Just like everyone else we’ve had our ups and downs, our highs and lows, our blacks and whites and our own fist fights (wink, wink). Remember the first meal I ever cooked for you? It was Valentine’s Day. We were out for a…sniff…wonderful day of shopping. First we stopped by the grocery store and picked up the pork tenderloin, as well as a few other choice items. Then we did what you wanted – went to the mall. It was my honor to spend such a lovely 80 degree, sun shining, birds singing, flowers blooming, butterflies fluttering, children running and laughing, sounds of life exploding all around us, not a cloud in the sky February day with you indoors…in tight spaces….with an over capacity crowd…who, no doubt, don’t wash their hands after using a public restroom. Yup, I was honored as if it was a once in a lifetime event – and believe me – It was a once in a lifetime event. I still feel the same sense of joy (panic) whenever we drive by that glorious (dreadful) site. I’m so glad we have clear channels of communication. On a side note: I’m still embarrassed over the whole lost and found fiasco. Who knew you had to be the kid’s parent in order to claim them.

After a full day’s events we went back to my place where I cooked you dinner. My nostrils are still filled with the delightful sickly sweet smell of our undercooked pork. You would think they would put a warning label on pork not to leave it in your car trunk all day. I mean, really, don’t tell me you knew, like its some unspoken rule everyone knows. You can’t know common sense until someone tells you. I do feel badly even though I know no one is to blame here. The bright side is your noxiousness at the mere mention of pork has made our shopping and weekly menu easier to make. How simple things are if you don’t have to worry about pork. Another benefit is now we’re kosher. L’chayim!

The good thing is while you were in the hospital I remodeled the house. What doesn’t tell your lady you love her like fixin’ up the ol’ castle? You would laugh now if you were there. It was a blaze of glory. I still get chills thinking about it – or maybe its the electricity searing through my body. Again, you would think they put some kind of label on positive and negative wires warning against the dangers of bringing them in contact. It seems obvious now, but you weren’t there. All those wires in the wall were a mess. It just made sense to braid them. Well, you did get a new house from it.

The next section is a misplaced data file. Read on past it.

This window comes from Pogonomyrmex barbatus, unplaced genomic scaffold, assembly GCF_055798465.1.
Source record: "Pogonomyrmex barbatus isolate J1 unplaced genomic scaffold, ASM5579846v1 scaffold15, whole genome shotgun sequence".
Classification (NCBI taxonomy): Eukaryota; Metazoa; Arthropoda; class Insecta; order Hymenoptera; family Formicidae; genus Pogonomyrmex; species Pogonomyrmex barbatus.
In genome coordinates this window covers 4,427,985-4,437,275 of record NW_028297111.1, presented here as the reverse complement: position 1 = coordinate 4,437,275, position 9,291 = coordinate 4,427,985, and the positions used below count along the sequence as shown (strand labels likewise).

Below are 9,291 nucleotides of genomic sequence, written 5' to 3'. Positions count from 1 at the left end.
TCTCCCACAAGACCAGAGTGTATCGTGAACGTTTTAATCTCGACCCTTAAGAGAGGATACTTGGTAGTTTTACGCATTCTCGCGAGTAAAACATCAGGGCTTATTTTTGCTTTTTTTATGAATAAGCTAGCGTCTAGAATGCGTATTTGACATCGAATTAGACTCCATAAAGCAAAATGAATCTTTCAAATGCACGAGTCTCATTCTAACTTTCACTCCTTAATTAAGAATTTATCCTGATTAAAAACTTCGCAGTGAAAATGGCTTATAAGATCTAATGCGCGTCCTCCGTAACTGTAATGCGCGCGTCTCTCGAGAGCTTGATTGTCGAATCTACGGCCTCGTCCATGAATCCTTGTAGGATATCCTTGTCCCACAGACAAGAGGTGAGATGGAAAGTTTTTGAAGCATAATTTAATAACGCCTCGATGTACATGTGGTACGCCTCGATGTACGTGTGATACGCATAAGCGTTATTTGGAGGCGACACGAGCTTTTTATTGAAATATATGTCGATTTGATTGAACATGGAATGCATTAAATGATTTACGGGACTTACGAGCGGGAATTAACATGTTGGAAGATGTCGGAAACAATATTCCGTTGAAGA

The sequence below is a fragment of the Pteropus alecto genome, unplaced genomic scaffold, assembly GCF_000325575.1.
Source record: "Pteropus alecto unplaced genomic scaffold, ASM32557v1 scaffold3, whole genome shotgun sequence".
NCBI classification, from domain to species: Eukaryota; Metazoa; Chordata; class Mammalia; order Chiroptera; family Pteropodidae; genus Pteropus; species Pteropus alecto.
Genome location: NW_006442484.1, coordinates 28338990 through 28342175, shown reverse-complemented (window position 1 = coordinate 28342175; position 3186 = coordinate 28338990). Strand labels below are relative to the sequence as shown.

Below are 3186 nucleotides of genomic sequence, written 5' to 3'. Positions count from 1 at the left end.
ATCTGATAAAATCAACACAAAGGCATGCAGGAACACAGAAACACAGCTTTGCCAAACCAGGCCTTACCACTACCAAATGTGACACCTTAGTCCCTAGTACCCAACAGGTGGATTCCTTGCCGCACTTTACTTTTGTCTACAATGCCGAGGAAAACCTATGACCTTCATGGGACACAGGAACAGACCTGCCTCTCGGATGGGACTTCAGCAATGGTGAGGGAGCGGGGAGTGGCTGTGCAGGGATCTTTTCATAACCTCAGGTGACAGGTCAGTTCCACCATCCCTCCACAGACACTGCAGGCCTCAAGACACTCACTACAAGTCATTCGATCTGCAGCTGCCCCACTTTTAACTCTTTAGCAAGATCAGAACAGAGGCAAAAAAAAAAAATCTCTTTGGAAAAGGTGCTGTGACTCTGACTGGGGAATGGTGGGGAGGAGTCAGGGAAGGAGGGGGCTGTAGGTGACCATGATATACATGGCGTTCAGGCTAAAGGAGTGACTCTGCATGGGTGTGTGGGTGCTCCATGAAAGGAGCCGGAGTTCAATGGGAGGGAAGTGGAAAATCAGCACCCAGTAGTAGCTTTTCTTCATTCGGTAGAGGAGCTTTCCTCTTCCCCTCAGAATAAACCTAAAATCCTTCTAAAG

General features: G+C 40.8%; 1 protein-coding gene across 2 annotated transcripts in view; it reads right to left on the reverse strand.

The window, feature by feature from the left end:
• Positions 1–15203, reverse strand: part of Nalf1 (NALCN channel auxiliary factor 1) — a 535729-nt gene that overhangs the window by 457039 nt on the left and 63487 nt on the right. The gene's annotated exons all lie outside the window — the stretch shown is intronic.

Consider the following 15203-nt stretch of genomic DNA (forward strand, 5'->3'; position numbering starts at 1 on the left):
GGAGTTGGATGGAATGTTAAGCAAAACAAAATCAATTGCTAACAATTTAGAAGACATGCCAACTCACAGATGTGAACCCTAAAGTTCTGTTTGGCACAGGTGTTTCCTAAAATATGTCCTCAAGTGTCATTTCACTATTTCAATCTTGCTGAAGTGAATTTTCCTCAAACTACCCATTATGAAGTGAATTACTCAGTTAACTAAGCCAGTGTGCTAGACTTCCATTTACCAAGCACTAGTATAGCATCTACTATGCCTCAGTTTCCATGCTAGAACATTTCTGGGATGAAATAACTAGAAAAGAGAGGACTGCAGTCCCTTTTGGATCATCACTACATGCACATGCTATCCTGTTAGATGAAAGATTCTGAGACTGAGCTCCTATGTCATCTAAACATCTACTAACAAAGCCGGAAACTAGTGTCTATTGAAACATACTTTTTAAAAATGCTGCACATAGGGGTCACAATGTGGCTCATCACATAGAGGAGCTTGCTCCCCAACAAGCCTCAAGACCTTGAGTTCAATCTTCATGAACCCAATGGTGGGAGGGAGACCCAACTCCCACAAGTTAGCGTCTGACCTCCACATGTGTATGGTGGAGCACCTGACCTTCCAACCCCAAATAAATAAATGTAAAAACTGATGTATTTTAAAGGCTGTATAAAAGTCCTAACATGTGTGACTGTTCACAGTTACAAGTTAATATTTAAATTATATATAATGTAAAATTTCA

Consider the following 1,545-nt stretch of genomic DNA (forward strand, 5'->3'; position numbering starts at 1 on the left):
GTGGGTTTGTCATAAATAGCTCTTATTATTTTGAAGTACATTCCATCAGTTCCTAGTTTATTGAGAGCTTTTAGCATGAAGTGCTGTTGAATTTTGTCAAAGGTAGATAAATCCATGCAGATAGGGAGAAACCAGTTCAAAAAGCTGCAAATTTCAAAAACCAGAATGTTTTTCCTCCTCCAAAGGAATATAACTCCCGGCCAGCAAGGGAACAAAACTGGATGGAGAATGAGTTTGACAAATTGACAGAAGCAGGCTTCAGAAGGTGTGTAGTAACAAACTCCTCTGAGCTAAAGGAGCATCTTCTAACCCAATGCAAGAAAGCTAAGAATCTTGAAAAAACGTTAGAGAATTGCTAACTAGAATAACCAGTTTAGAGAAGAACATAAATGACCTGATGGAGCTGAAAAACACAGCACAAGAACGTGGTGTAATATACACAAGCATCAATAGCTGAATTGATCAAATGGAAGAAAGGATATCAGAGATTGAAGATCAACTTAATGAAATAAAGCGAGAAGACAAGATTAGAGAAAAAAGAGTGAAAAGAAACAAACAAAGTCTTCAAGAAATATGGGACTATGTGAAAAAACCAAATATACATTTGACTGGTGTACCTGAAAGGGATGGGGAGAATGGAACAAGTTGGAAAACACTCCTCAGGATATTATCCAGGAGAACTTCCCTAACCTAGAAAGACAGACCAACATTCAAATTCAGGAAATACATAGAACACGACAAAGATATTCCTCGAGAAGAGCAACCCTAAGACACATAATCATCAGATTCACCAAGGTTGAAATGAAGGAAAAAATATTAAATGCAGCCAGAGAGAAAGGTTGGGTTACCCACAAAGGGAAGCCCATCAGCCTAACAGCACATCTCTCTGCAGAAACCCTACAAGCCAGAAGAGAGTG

Yeah (deep sigh) – that was how I ended up in the hospital bed next to you. That was a great Valentine’s Day, our first, so many years ago now. For Valentine’s Day this year I’ve decided to show you my love by doing absolutely nothing – and I know you’ll love me for it.

Love,

The Stud of a Man in Your Life

February 10, 2009

The Most Wonderful Time of the Year

With Easter barely two months out I am excited! Despite my love for Christmas and all the romanticism our society throws at it there can be no doubt that Easter is the most significant, stupendous, important day in all of history (I can’t help but think I’m still understating it). Since most people like to get ready for Christmas a month out bare minimum, I say let’s start prepping up for Easter now. So, here is my grand entrance to get you in the mood – oh and you might try singling along!

It’s the most wonderful time of the year.
With God’s children telling,
A story compelling and true,
“God’s kingdom is here!”
It’s the most wonderful time of the year.

Grace will stop humans boasting,
Mercy stops us from roasting
cause we’re white as snow.
There’ll be wonderful stories and
Tales of God’s glories of that Easter
long, long ago.

It’s the most wonderful time of the year.
Jesus’ gift causes us to sing
With his blood overflowing
To clean those he holds dear.
It’s the most wonderful time of the year.

February 7, 2009

Saturdays Are For Stories

An Addiction

I have an addiction. Hold your “tsk, tsk, tsk” and listen. I’ve earned that much. It is a little embarrassing, but I’m trying to be strong. Patience on your end would help. So, I’m…uh….I’m….addicted to….cheeks – specifically my daughters’ cheeks. Those adorable rosy cushions of flesh framed in dimples and delight are so inviting I just can’t help it. I need to pinch.

And here is my (our) problem. I’m compulsive about this. I’ve tried soft pinches, thumb less pinches, long-distant pinches, fishy pinches, violin pinches, 1/2 pinch, pointer/middle finger pinch, pinkie pinch, tootsie twist, holesey pinch, butterfly pinch, sweet-n-sour pinch, touch of love pinch, snaggle pinch, two-4-one pinch, pinch around the world, sit up and pinch me, texture pinch (velvet, satin or silk mostly), roll the cheek like dough pinch, cuddle pinch, and many others. Sadly, I found that none of these softer methods satisfies like an old fashioned, jaws of life, clamp down, twist until it brands, demarcations that scar for life pinch. This one pinch soothes the inner being of my soul.

I need, at minimum, five pinches per child per day. If nothing else, I need one round right out of bed, another to top of breakfast, the third to keep me going at midday, a dinner delight and finally, a bedtime tuck-in. Sadly, other people started complaining about the “welts” on their face. “Welts!?!” I would exclaim looking to see where they were pointing. “Oh – that. That’s…..” tapering off into indiscernible mumbling.